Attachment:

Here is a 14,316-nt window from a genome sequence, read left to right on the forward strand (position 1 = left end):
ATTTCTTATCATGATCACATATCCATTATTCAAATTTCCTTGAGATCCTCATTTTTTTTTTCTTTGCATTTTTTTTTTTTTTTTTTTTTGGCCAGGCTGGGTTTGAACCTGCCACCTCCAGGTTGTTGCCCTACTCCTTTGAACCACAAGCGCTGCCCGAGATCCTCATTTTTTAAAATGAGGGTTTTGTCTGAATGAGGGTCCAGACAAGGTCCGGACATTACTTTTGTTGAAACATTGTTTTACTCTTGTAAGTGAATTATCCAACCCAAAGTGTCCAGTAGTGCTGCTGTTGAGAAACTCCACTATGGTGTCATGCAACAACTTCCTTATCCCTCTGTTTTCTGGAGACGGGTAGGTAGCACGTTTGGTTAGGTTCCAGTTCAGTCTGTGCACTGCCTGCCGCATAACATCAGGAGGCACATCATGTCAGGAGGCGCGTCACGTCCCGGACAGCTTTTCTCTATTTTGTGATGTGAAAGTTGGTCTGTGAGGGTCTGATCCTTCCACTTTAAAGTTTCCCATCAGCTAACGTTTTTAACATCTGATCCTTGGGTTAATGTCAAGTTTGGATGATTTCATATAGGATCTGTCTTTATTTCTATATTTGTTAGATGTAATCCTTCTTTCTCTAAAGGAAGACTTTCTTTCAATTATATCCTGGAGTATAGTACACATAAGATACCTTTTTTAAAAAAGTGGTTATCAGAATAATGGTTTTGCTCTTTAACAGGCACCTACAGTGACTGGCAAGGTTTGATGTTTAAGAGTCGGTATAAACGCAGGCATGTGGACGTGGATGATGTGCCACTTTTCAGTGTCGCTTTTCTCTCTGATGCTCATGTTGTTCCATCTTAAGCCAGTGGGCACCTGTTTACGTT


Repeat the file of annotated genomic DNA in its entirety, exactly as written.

Here is a 14,316-nt window from a genome sequence, read left to right on the forward strand (position 1 = left end):
ATTTCTTATCATGATCACATATCCATTATTCAAATTTCCTTGAGATCCTCATTTTTTTTTTCTTTGCATTTTTTTTTTTTTTTTTTTTTGGCCAGGCTGGGTTTGAACCTGCCACCTCCAGGTTGTTGCCCTACTCCTTTGAACCACAAGCGCTGCCCGAGATCCTCATTTTTTAAAATGAGGGTTTTGTCTGAATGAGGGTCCAGACAAGGTCCGGACATTACTTTTGTTGAAACATTGTTTTACTCTTGTAAGTGAATTATCCAACCCAAAGTGTCCAGTAGTGCTGCTGTTGAGAAACTCCACTATGGTGTCATGCAACAACTTCCTTATCCCTCTGTTTTCTGGAGACGGGTAGGTAGCACGTTTGGTTAGGTTCCAGTTCAGTCTGTGCACTGCCTGCCGCATAACATCAGGAGGCACATCATGTCAGGAGGCGCGTCACGTCCCGGACAGCTTTTCTCTATTTTGTGATGTGAAAGTTGGTCTGTGAGGGTCTGATCCTTCCACTTTAAAGTTTCCCATCAGCTAACGTTTTTAACATCTGATCCTTGGGTTAATGTCAAGTTTGGATGATTTCATATAGGATCTGTCTTTATTTCTATATTTGTTAGATGTAATCCTTCTTTCTCTAAAGGAAGACTTTCTTTCAATTATATCCTGGAGTATAGTACACATAAGATACCTTTTTTAAAAAAGTGGTTATCAGAATAATGGTTTTGCTCTTTAACAGGCACCTACAGTGACTGGCAAGGTTTGATGTTTAAGAGTCGGTATAAACGCAGGCATGTGGACGTGGATGATGTGCCACTTTTCAGTGTCGCTTTTCTCTCTGATGCTCATGTTGTTCCATCTTAAGCCAGTGGGCACCTGTTTACGTT